The (Mis)Information Age

The tragic irony of the availability of widespread information.

Jacob Mitchener
Feb 21 · 4 min read
Photo by Alina Grubnyak on Unsplash

The internet has long been a place for massive amounts of information. A great encyclopedia for information on everything that humans have been able to learn. A place where we can keep our shared consciousness outside of written words on physical pages or verbal stories shared between people.

And yet, despite all of the valid information that remains available for consumption on the internet, there exists a massive pile of misinformation and disinformation. We’ll talk about misinformation first.

Misinformation is factually false information. It’s knowledge that is developed and shared which doesn’t exist exclusively in the realm of truth. Misinformation has spread quickly and frequently in the digital age and can often be very harmful. Homebrew remedies to the novel coronavirus when it first emerged are perfect examples of misinformation that spread via a population of people desperate to find an early escape to a pandemic that was, at the time, very much unknown.

Disinformation is misinformation’s more sinister sibling. It is false information that is deliberately intended to mislead its consumers. It can have many of the same negative effects as misinformation in spreading lies, but this time with the background that it has been motivated by an individual or entity who likely has something to gain from the successful spread of the disinformation. Propaganda is most commonly associated with this type of sinister spread of information as states will use the spread of falsehoods to remain in power.

A more recent example of the spread of disinformation has been the assertion that there was widespread voter fraud in the United States during the 2020 presidential election. Proven again and again with evidence to back it up, the fair election that occurred in 2020 was rebutted until Donald Trump left office on January 22nd. Although many mainstream politicians that willfully helped spread these false claims have since moved on, a considerable subset of the population still believes this disinformation is true. This clear spread of false information for the profit of the ultimate spreader, Trump himself, led to an attack of the Capitol by domestic terrorists in pursuit of achieving what many of them thought was righteous vengeance in what they believed was a stolen election. The spread of disinformation, despite the fact that Joe Biden was the clear and fair winner, came to a head that day at the Capitol, all stemming from intentional lies told by the president of the United States.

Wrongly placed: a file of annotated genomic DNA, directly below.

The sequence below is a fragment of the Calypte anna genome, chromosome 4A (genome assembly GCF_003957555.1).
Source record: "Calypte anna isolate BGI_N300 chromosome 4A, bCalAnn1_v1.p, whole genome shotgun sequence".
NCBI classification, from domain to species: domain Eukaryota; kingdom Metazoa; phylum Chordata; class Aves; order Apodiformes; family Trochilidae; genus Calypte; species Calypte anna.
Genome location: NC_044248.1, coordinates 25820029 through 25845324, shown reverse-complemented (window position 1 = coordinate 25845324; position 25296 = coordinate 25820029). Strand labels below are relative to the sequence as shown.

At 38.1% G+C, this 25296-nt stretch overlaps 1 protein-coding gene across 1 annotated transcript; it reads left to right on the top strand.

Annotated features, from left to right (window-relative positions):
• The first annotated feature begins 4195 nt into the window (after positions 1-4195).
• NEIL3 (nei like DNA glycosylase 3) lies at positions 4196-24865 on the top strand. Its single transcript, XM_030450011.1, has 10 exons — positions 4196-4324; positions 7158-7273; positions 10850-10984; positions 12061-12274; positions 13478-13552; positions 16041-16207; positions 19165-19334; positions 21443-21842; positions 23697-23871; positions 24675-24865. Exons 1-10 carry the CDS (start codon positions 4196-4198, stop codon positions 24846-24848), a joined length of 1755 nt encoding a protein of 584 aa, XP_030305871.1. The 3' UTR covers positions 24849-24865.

The immediacy of the internet poses a problem for sites working to control the information that’s displayed throughout their platform. Although tech companies have long been scrutinized for their efforts to adequately patrol their platforms for misleading information, with most sites heavily relying on the American ideal of free speech, throughout the past year considerable steps have been made to improve the way large social media companies are policed for false information. The specific danger of misinformation and disinformation on these sites is not the content of words on a screen, but rather the implications of how those words could potentially incite nefarious actions by individuals and groups who believe the words to be true or could otherwise be inspired by false statements. Steps taken to flag false information for its inaccuracies have been a step in the right direction, but there’s clearly an advanced overhaul of social media and other internet-based organizations that is imminent in a time of such advanced misinformation.

The presence of a scary disease and the isolation that has been forced upon people around the world seems to have further pushed people to their extremes, making division even stronger than before. A trend many had noticed before the pandemic may have been exacerbated and accelerated by the worldwide outbreak of Covid-19 and the particularly heavy toll it’s taken on the United States in a time of such disarray.

Misinformation and disinformation are not new phenomena. Disinformation has been paraded around by governments in the form of propaganda for years, and misinformation has spread through communities for just as long. The key difference in the modern age is the rapid acceleration of these two dangerous types of falsehoods to a global audience, prompting rash action by bad actors who want to take advantage of the chaos, or who simply believe the lies that they’ve been told. The terrible irony of it all is that the internet was meant to be a place where the collective consciousness of humankind could be stored. There’s an unending stream of enriching factual information that’s added to the internet every day, with the unfortunate side effect being that it’s often difficult to discern, especially to the layperson, what’s fact and what isn’t.


A collection focused on the digital age.


Connections focuses on everyday interactions of the modern citizen of the digital age. A place for optimistic ideas to challenge modern life.

Jacob Mitchener

Written by

(Mostly) tech writer based in NYC. Other interests include movies, games, music, soccer, and traveling. You’ll find a little bit of all of that here.


Connections focuses on everyday interactions of the modern citizen of the digital age. A place for optimistic ideas to challenge modern life.

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